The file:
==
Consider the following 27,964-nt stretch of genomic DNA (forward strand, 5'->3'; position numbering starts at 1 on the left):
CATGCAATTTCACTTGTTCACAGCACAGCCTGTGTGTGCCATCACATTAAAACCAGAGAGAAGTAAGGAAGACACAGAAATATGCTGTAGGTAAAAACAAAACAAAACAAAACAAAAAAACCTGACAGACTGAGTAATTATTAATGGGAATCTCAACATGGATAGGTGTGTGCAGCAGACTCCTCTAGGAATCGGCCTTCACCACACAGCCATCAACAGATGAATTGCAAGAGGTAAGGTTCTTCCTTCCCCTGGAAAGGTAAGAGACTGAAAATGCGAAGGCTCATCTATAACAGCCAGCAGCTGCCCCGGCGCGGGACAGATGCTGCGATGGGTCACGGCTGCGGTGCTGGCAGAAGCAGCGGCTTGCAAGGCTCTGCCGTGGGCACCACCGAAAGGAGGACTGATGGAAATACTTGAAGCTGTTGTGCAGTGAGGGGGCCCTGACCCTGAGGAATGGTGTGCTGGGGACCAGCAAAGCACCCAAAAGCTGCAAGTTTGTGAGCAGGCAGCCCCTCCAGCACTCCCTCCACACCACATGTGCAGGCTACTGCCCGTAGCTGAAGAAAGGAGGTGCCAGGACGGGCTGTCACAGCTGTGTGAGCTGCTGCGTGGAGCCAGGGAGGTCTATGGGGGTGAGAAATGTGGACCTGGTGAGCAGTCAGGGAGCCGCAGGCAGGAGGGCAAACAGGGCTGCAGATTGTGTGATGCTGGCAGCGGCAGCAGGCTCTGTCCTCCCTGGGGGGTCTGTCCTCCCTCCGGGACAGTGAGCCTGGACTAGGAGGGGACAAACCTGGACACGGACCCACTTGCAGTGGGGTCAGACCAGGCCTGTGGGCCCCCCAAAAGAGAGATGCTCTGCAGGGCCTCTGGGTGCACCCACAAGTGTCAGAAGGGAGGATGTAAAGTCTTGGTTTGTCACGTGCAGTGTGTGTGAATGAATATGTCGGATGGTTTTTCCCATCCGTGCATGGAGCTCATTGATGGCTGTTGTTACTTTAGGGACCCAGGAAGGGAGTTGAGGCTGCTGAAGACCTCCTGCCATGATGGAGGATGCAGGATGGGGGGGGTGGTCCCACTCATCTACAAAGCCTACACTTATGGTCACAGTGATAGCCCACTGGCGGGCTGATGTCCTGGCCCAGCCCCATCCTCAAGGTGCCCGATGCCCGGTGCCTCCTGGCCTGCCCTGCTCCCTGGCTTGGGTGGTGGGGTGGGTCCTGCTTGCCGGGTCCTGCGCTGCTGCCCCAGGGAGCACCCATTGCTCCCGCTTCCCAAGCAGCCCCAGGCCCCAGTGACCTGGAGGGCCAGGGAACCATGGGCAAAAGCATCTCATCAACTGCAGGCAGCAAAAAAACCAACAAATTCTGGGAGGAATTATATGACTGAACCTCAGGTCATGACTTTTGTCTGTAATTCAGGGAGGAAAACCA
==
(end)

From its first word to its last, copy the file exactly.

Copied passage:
Consider the following 27,964-nt stretch of genomic DNA (forward strand, 5'->3'; position numbering starts at 1 on the left):
CATGCAATTTCACTTGTTCACAGCACAGCCTGTGTGTGCCATCACATTAAAACCAGAGAGAAGTAAGGAAGACACAGAAATATGCTGTAGGTAAAAACAAAACAAAACAAAACAAAAAAACCTGACAGACTGAGTAATTATTAATGGGAATCTCAACATGGATAGGTGTGTGCAGCAGACTCCTCTAGGAATCGGCCTTCACCACACAGCCATCAACAGATGAATTGCAAGAGGTAAGGTTCTTCCTTCCCCTGGAAAGGTAAGAGACTGAAAATGCGAAGGCTCATCTATAACAGCCAGCAGCTGCCCCGGCGCGGGACAGATGCTGCGATGGGTCACGGCTGCGGTGCTGGCAGAAGCAGCGGCTTGCAAGGCTCTGCCGTGGGCACCACCGAAAGGAGGACTGATGGAAATACTTGAAGCTGTTGTGCAGTGAGGGGGCCCTGACCCTGAGGAATGGTGTGCTGGGGACCAGCAAAGCACCCAAAAGCTGCAAGTTTGTGAGCAGGCAGCCCCTCCAGCACTCCCTCCACACCACATGTGCAGGCTACTGCCCGTAGCTGAAGAAAGGAGGTGCCAGGACGGGCTGTCACAGCTGTGTGAGCTGCTGCGTGGAGCCAGGGAGGTCTATGGGGGTGAGAAATGTGGACCTGGTGAGCAGTCAGGGAGCCGCAGGCAGGAGGGCAAACAGGGCTGCAGATTGTGTGATGCTGGCAGCGGCAGCAGGCTCTGTCCTCCCTGGGGGGTCTGTCCTCCCTCCGGGACAGTGAGCCTGGACTAGGAGGGGACAAACCTGGACACGGACCCACTTGCAGTGGGGTCAGACCAGGCCTGTGGGCCCCCCAAAAGAGAGATGCTCTGCAGGGCCTCTGGGTGCACCCACAAGTGTCAGAAGGGAGGATGTAAAGTCTTGGTTTGTCACGTGCAGTGTGTGTGAATGAATATGTCGGATGGTTTTTCCCATCCGTGCATGGAGCTCATTGATGGCTGTTGTTACTTTAGGGACCCAGGAAGGGAGTTGAGGCTGCTGAAGACCTCCTGCCATGATGGAGGATGCAGGATGGGGGGGGTGGTCCCACTCATCTACAAAGCCTACACTTATGGTCACAGTGATAGCCCACTGGCGGGCTGATGTCCTGGCCCAGCCCCATCCTCAAGGTGCCCGATGCCCGGTGCCTCCTGGCCTGCCCTGCTCCCTGGCTTGGGTGGTGGGGTGGGTCCTGCTTGCCGGGTCCTGCGCTGCTGCCCCAGGGAGCACCCATTGCTCCCGCTTCCCAAGCAGCCCCAGGCCCCAGTGACCTGGAGGGCCAGGGAACCATGGGCAAAAGCATCTCATCAACTGCAGGCAGCAAAAAAACCAACAAATTCTGGGAGGAATTATATGACTGAACCTCAGGTCATGACTTTTGTCTGTAATTCAGGGAGGAAAACCA